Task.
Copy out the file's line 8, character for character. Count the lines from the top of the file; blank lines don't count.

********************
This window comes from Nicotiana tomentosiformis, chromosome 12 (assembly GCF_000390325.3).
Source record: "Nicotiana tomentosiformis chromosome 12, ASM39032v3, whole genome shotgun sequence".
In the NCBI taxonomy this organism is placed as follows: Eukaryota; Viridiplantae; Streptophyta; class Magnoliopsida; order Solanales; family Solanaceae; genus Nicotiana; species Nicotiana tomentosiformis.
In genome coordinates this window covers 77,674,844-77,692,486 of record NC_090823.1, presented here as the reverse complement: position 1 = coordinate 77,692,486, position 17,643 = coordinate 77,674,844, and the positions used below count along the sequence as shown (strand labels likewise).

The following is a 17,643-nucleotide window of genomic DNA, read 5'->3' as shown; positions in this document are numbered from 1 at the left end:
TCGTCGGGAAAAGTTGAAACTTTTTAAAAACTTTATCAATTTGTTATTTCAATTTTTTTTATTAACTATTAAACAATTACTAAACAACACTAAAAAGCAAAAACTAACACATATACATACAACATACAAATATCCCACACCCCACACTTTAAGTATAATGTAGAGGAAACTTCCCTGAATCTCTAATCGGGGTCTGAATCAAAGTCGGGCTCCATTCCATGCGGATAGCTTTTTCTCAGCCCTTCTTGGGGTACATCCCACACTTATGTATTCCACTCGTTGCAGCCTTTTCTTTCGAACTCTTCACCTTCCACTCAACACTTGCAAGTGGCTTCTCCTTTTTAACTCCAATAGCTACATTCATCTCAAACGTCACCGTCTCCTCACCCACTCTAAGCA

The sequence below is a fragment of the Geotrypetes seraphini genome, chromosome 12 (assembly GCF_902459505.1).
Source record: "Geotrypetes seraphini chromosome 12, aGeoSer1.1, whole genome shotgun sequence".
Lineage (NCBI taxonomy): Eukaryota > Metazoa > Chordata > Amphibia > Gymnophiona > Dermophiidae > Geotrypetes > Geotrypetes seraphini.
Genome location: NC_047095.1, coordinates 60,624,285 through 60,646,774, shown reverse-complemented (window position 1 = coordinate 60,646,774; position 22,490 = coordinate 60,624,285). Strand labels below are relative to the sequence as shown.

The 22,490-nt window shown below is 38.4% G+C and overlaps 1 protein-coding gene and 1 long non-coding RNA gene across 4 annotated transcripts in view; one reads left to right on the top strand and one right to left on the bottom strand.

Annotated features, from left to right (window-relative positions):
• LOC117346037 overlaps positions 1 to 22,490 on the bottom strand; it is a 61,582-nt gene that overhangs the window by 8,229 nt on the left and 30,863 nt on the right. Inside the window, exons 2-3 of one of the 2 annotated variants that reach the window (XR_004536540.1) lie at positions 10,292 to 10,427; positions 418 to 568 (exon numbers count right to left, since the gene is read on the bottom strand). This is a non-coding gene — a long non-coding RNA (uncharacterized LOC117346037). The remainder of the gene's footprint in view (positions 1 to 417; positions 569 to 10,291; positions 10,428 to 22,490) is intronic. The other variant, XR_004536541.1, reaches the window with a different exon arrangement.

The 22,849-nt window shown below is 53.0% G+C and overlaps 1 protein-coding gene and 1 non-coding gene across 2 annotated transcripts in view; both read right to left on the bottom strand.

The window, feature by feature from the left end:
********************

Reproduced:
Source record: "Geotrypetes seraphini chromosome 12, aGeoSer1.1, whole genome shotgun sequence".